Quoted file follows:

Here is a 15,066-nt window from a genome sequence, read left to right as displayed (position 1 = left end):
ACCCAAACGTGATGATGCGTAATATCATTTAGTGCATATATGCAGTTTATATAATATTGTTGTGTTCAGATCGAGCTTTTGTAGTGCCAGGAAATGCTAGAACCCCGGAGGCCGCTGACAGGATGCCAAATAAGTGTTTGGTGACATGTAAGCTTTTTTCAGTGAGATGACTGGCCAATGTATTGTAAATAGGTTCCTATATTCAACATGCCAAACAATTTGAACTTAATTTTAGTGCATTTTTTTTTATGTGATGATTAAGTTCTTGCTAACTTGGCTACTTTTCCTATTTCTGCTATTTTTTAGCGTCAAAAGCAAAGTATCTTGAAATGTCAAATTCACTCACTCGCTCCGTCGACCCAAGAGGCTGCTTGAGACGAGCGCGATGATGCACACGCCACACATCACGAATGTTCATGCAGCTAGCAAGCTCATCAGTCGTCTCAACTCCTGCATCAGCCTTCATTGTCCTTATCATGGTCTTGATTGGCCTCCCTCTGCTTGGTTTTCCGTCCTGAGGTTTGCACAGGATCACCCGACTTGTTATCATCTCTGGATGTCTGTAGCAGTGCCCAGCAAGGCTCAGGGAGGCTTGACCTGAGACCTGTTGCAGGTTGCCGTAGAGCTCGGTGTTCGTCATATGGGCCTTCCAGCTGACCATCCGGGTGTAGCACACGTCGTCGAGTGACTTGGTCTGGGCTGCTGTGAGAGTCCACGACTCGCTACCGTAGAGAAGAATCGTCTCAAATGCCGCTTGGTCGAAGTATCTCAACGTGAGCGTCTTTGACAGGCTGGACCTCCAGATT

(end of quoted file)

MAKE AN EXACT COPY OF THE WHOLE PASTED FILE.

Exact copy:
Here is a 15,066-nt window from a genome sequence, read left to right as displayed (position 1 = left end):
ACCCAAACGTGATGATGCGTAATATCATTTAGTGCATATATGCAGTTTATATAATATTGTTGTGTTCAGATCGAGCTTTTGTAGTGCCAGGAAATGCTAGAACCCCGGAGGCCGCTGACAGGATGCCAAATAAGTGTTTGGTGACATGTAAGCTTTTTTCAGTGAGATGACTGGCCAATGTATTGTAAATAGGTTCCTATATTCAACATGCCAAACAATTTGAACTTAATTTTAGTGCATTTTTTTTTATGTGATGATTAAGTTCTTGCTAACTTGGCTACTTTTCCTATTTCTGCTATTTTTTAGCGTCAAAAGCAAAGTATCTTGAAATGTCAAATTCACTCACTCGCTCCGTCGACCCAAGAGGCTGCTTGAGACGAGCGCGATGATGCACACGCCACACATCACGAATGTTCATGCAGCTAGCAAGCTCATCAGTCGTCTCAACTCCTGCATCAGCCTTCATTGTCCTTATCATGGTCTTGATTGGCCTCCCTCTGCTTGGTTTTCCGTCCTGAGGTTTGCACAGGATCACCCGACTTGTTATCATCTCTGGATGTCTGTAGCAGTGCCCAGCAAGGCTCAGGGAGGCTTGACCTGAGACCTGTTGCAGGTTGCCGTAGAGCTCGGTGTTCGTCATATGGGCCTTCCAGCTGACCATCCGGGTGTAGCACACGTCGTCGAGTGACTTGGTCTGGGCTGCTGTGAGAGTCCACGACTCGCTACCGTAGAGAAGAATCGTCTCAAATGCCGCTTGGTCGAAGTATCTCAACGTGAGCGTCTTTGACAGGCTGGACCTCCAGATT